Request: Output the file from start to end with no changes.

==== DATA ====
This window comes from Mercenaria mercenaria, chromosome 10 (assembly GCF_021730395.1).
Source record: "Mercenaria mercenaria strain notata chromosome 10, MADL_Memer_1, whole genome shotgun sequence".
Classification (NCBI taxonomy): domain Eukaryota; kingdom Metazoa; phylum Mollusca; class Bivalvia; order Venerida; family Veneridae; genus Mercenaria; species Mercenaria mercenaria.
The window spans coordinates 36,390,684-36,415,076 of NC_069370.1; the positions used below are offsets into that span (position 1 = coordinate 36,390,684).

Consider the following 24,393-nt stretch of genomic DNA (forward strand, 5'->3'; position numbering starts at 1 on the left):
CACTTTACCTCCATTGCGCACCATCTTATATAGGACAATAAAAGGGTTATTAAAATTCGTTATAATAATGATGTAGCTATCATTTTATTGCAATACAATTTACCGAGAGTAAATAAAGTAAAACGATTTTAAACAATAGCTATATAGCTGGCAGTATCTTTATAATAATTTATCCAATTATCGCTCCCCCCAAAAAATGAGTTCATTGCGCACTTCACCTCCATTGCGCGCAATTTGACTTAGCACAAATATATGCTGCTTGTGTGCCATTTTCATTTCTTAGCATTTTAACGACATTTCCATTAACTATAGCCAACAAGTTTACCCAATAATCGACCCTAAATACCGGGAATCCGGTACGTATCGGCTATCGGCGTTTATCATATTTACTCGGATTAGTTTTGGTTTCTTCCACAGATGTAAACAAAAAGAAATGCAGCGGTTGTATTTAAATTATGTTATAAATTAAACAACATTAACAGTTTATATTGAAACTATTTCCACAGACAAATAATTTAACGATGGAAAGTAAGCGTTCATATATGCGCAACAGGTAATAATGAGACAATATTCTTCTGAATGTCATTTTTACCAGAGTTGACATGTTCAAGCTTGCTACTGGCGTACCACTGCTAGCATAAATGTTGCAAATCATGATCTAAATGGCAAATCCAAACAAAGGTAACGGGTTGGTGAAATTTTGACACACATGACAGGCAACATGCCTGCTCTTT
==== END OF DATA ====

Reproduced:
This window comes from Mercenaria mercenaria, chromosome 10 (assembly GCF_021730395.1).
Source record: "Mercenaria mercenaria strain notata chromosome 10, MADL_Memer_1, whole genome shotgun sequence".
Classification (NCBI taxonomy): domain Eukaryota; kingdom Metazoa; phylum Mollusca; class Bivalvia; order Venerida; family Veneridae; genus Mercenaria; species Mercenaria mercenaria.
The window spans coordinates 36,390,684-36,415,076 of NC_069370.1; the positions used below are offsets into that span (position 1 = coordinate 36,390,684).

Consider the following 24,393-nt stretch of genomic DNA (forward strand, 5'->3'; position numbering starts at 1 on the left):
CACTTTACCTCCATTGCGCACCATCTTATATAGGACAATAAAAGGGTTATTAAAATTCGTTATAATAATGATGTAGCTATCATTTTATTGCAATACAATTTACCGAGAGTAAATAAAGTAAAACGATTTTAAACAATAGCTATATAGCTGGCAGTATCTTTATAATAATTTATCCAATTATCGCTCCCCCCAAAAAATGAGTTCATTGCGCACTTCACCTCCATTGCGCGCAATTTGACTTAGCACAAATATATGCTGCTTGTGTGCCATTTTCATTTCTTAGCATTTTAACGACATTTCCATTAACTATAGCCAACAAGTTTACCCAATAATCGACCCTAAATACCGGGAATCCGGTACGTATCGGCTATCGGCGTTTATCATATTTACTCGGATTAGTTTTGGTTTCTTCCACAGATGTAAACAAAAAGAAATGCAGCGGTTGTATTTAAATTATGTTATAAATTAAACAACATTAACAGTTTATATTGAAACTATTTCCACAGACAAATAATTTAACGATGGAAAGTAAGCGTTCATATATGCGCAACAGGTAATAATGAGACAATATTCTTCTGAATGTCATTTTTACCAGAGTTGACATGTTCAAGCTTGCTACTGGCGTACCACTGCTAGCATAAATGTTGCAAATCATGATCTAAATGGCAAATCCAAACAAAGGTAACGGGTTGGTGAAATTTTGACACACATGACAGGCAACATGCCTGCTCTTT